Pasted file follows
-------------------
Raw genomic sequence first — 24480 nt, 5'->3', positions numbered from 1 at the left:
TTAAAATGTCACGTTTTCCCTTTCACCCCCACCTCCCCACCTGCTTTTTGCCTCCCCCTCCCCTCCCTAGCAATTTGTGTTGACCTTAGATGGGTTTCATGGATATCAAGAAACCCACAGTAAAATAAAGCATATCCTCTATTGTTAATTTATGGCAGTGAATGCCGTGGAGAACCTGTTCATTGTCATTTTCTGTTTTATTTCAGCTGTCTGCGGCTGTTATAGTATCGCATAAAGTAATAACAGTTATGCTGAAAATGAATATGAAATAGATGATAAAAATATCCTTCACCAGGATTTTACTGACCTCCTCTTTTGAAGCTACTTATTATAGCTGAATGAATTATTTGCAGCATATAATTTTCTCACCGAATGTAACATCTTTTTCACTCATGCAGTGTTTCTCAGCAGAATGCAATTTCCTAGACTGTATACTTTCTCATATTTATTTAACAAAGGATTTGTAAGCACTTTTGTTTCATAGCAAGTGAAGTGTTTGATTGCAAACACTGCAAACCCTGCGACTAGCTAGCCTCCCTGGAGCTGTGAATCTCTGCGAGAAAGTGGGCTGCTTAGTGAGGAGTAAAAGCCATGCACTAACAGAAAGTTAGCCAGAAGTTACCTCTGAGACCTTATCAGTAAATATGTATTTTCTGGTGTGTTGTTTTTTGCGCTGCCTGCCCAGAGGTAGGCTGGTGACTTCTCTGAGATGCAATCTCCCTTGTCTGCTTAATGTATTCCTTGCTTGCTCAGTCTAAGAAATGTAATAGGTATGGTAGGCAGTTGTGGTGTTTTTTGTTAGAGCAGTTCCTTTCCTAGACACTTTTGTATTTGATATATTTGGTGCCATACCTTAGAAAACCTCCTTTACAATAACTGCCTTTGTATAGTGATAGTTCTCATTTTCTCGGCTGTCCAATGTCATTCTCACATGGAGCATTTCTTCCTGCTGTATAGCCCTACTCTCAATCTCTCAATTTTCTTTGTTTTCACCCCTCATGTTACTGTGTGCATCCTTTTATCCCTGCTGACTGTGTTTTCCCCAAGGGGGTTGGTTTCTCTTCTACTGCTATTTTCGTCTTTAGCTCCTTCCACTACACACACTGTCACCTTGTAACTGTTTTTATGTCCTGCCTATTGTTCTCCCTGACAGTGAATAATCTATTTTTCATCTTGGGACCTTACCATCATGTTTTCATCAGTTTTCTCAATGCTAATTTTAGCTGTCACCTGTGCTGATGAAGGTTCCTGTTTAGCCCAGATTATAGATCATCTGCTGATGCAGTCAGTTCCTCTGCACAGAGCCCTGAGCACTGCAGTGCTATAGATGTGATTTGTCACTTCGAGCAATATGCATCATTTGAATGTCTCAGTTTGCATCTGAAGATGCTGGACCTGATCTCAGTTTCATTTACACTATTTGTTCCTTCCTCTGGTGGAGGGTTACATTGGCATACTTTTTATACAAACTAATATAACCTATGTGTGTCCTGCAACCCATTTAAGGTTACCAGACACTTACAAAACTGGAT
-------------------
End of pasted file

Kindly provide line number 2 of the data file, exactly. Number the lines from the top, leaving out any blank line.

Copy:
TTAAAATGTCACGTTTTCCCTTTCACCCCCACCTCCCCACCTGCTTTTTGCCTCCCCCTCCCCTCCCTAGCAATTTGTGTTGACCTTAGATGGGTTTCATGGATATCAAGAAACCCACAGTAAAATAAAGCATATCCTCTATTGTTAATTTATGGCAGTGAATGCCGTGGAGAACCTGTTCATTGTCATTTTCTGTTTTATTTCAGCTGTCTGCGGCTGTTATAGTATCGCATAAAGTAATAACAGTTATGCTGAAAATGAATATGAAATAGATGATAAAAATATCCTTCACCAGGATTTTACTGACCTCCTCTTTTGAAGCTACTTATTATAGCTGAATGAATTATTTGCAGCATATAATTTTCTCACCGAATGTAACATCTTTTTCACTCATGCAGTGTTTCTCAGCAGAATGCAATTTCCTAGACTGTATACTTTCTCATATTTATTTAACAAAGGATTTGTAAGCACTTTTGTTTCATAGCAAGTGAAGTGTTTGATTGCAAACACTGCAAACCCTGCGACTAGCTAGCCTCCCTGGAGCTGTGAATCTCTGCGAGAAAGTGGGCTGCTTAGTGAGGAGTAAAAGCCATGCACTAACAGAAAGTTAGCCAGAAGTTACCTCTGAGACCTTATCAGTAAATATGTATTTTCTGGTGTGTTGTTTTTTGCGCTGCCTGCCCAGAGGTAGGCTGGTGACTTCTCTGAGATGCAATCTCCCTTGTCTGCTTAATGTATTCCTTGCTTGCTCAGTCTAAGAAATGTAATAGGTATGGTAGGCAGTTGTGGTGTTTTTTGTTAGAGCAGTTCCTTTCCTAGACACTTTTGTATTTGATATATTTGGTGCCATACCTTAGAAAACCTCCTTTACAATAACTGCCTTTGTATAGTGATAGTTCTCATTTTCTCGGCTGTCCAATGTCATTCTCACATGGAGCATTTCTTCCTGCTGTATAGCCCTACTCTCAATCTCTCAATTTTCTTTGTTTTCACCCCTCATGTTACTGTGTGCATCCTTTTATCCCTGCTGACTGTGTTTTCCCCAAGGGGGTTGGTTTCTCTTCTACTGCTATTTTCGTCTTTAGCTCCTTCCACTACACACACTGTCACCTTGTAACTGTTTTTATGTCCTGCCTATTGTTCTCCCTGACAGTGAATAATCTATTTTTCATCTTGGGACCTTACCATCATGTTTTCATCAGTTTTCTCAATGCTAATTTTAGCTGTCACCTGTGCTGATGAAGGTTCCTGTTTAGCCCAGATTATAGATCATCTGCTGATGCAGTCAGTTCCTCTGCACAGAGCCCTGAGCACTGCAGTGCTATAGATGTGATTTGTCACTTCGAGCAATATGCATCATTTGAATGTCTCAGTTTGCATCTGAAGATGCTGGACCTGATCTCAGTTTCATTTACACTATTTGTTCCTTCCTCTGGTGGAGGGTTACATTGGCATACTTTTTATACAAACTAATATAACCTATGTGTGTCCTGCAACCCATTTAAGGTTACCAGACACTTACAAAACTGGAT